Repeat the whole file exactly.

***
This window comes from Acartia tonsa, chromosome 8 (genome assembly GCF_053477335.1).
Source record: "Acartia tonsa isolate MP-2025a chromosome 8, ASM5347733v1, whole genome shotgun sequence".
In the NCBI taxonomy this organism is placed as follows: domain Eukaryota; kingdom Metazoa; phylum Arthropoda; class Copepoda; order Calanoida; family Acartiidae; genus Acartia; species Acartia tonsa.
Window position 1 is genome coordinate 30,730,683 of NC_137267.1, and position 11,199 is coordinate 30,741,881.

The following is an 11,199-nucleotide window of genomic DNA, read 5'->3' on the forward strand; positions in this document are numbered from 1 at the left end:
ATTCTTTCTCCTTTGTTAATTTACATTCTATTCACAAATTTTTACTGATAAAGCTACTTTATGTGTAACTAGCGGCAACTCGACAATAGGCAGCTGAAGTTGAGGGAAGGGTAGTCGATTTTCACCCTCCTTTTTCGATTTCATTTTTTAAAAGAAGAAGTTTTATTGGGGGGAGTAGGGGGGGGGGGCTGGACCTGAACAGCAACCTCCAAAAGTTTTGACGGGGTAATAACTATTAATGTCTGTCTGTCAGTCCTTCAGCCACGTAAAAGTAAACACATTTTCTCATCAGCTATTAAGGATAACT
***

This window comes from Acartia tonsa, chromosome 8 (genome assembly GCF_053477335.1).
Source record: "Acartia tonsa isolate MP-2025a chromosome 8, ASM5347733v1, whole genome shotgun sequence".
In the NCBI taxonomy this organism is placed as follows: domain Eukaryota; kingdom Metazoa; phylum Arthropoda; class Copepoda; order Calanoida; family Acartiidae; genus Acartia; species Acartia tonsa.
Window position 1 is genome coordinate 30,730,683 of NC_137267.1, and position 11,199 is coordinate 30,741,881.

The following is an 11,199-nucleotide window of genomic DNA, read 5'->3' on the forward strand; positions in this document are numbered from 1 at the left end:
ATTCTTTCTCCTTTGTTAATTTACATTCTATTCACAAATTTTTACTGATAAAGCTACTTTATGTGTAACTAGCGGCAACTCGACAATAGGCAGCTGAAGTTGAGGGAAGGGTAGTCGATTTTCACCCTCCTTTTTCGATTTCATTTTTTAAAAGAAGAAGTTTTATTGGGGGGAGTAGGGGGGGGGGGCTGGACCTGAACAGCAACCTCCAAAAGTTTTGACGGGGTAATAACTATTAATGTCTGTCTGTCAGTCCTTCAGCCACGTAAAAGTAAACACATTTTCTCATCAGCTATTAAGGATAACT